Saved from closing for good, these London stables are back in business with two international showjumpers at the helm.
It’s the most unlikely location for a hack. To my left the street is blocked as a group of protesters denounce Donald Trump’s visit to London. Sirens shrill above the thrum of the capital’s traffic. Behind me is the Ferris wheel of Winter Wonderland, and all the while buggies, joggers and cyclists zip by. This is Rotten Row, a broad, sandy track in the south of Hyde Park — an avenue originally established in the 17th century. Over 300 years on, aboard a trusty piebald cob, Ivan, I trot down this same 1,384 metres of sand, and marvel at the thought of all the horses through history who have trodden this path — and the utter bombproofness of Ivan.
Rotten Row remains a bridleway through central London, and is in daily use; by the Household Cavalry and the only two riding stables in zone one — Hyde Park Stables and Ross Nye — both situated in Bathurst Mews, the only working mews left in London.
In October 2018, Hyde Park Stables looked to be consigned to history when its owner of 30 years, Dick Briggs, sold the property and horses. However, showjumping mother and owner Mandy Hall intervened.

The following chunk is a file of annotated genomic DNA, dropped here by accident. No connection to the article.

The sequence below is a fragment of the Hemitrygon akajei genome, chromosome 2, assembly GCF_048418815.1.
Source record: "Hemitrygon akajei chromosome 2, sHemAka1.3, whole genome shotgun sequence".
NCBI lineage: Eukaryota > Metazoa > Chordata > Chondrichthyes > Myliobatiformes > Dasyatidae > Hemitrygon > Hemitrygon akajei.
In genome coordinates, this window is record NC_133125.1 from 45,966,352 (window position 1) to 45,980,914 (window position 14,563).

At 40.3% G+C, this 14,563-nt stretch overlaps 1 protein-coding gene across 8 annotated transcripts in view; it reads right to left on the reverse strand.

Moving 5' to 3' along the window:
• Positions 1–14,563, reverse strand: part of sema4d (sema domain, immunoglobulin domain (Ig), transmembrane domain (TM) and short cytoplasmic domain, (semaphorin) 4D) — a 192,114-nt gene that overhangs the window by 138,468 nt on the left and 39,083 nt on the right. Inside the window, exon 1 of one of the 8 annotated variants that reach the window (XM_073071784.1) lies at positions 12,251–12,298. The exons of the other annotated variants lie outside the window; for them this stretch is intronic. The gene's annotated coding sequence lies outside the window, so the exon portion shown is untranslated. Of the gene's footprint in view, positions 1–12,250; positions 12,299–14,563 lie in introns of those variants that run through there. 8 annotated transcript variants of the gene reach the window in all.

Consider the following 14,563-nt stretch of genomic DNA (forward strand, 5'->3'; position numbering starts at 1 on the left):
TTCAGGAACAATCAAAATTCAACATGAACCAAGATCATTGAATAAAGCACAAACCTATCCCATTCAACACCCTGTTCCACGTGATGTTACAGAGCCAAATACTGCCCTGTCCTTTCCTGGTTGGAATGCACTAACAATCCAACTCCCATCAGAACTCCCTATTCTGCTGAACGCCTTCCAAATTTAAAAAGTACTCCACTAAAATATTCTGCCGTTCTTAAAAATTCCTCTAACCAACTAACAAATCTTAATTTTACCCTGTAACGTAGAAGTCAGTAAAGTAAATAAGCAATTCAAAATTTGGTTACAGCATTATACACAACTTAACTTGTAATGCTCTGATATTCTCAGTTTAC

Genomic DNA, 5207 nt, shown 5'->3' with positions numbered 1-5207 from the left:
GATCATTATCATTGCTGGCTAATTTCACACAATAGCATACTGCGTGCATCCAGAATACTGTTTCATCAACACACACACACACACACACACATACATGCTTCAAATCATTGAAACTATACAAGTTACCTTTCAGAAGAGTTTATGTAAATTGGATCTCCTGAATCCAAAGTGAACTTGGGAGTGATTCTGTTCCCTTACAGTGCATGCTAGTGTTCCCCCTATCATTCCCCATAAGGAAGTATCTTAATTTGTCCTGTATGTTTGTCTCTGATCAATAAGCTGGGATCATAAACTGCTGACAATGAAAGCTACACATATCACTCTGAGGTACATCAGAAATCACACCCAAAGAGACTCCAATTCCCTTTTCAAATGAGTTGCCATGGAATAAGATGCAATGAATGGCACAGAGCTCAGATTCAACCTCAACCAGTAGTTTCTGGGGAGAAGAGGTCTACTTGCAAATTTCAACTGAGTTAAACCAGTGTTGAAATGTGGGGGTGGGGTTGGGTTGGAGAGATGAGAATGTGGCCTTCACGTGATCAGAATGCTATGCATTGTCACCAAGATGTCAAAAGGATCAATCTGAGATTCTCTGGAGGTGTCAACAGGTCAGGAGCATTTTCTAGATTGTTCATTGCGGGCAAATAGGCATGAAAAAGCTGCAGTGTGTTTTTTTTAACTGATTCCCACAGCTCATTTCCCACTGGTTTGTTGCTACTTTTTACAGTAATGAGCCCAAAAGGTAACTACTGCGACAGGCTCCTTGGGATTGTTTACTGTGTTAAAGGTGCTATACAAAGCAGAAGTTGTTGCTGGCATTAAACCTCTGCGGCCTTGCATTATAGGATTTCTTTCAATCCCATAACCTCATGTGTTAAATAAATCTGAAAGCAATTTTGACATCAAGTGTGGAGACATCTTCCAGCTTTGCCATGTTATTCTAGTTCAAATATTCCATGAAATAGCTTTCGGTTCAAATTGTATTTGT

“I felt that if we didn’t try to make a go of it, no one would, and it would just become housing,” says Mandy, who ran a large riding school, Strangeways in Borehamwood, 12 miles north, until six years ago. “I wanted to have a riding school again, and I was interested by the idea of keeping horses in central London. I gave up the old one because I was concentrating on my girls’ careers and it got too big, but that’s one problem we can’t have here.”
They bought the property in April last year, managed to secure insurance — no easy task given the risks of teaching novice riders in central London — and the council’s licence in August, and opened the stables’ doors again for business in the autumn. Mandy flits between her farm in Borehamwood and Hyde Park, with the day-to-day practicalities of the yard run by manager Maja Neel Kay and assistant manager Krissie Freed, with a total team of around 12 grooms and instructors.
Mandy’s daughter Jodie Hall-McAteer, 19, who has just won the under-25 championship at Olympia, laughs: “I thought my parents were nuts when they decided to buy it. We used to drive through Hyde Park and see the horses, and Mum would say, ‘I’d hate to do that!’”
Eight months on, however, Jodie is in charge of the social media side of the operation, and as a top international junior is the ideal flagbearer for the riding school.
Mandy adds: “It’s a good challenge and we wanted to keep going with the tradition — I love being able to open up horses to more of the public. It’s an investment — it’s a house in a London mews, it will keep its value.
“It’s rewarding and I enjoy seeing riders of every level get pleasure. My girls and I grew up in a riding school environment. It keeps the sport going — it’s not all about the elite.”
The cost of a lesson seems steep, starting at £115 per hour, but it is the going rate in the city centre (see box, p36), where every activity costs more than out of town. Mandy has simply stuck to the Briggs’ pricing system.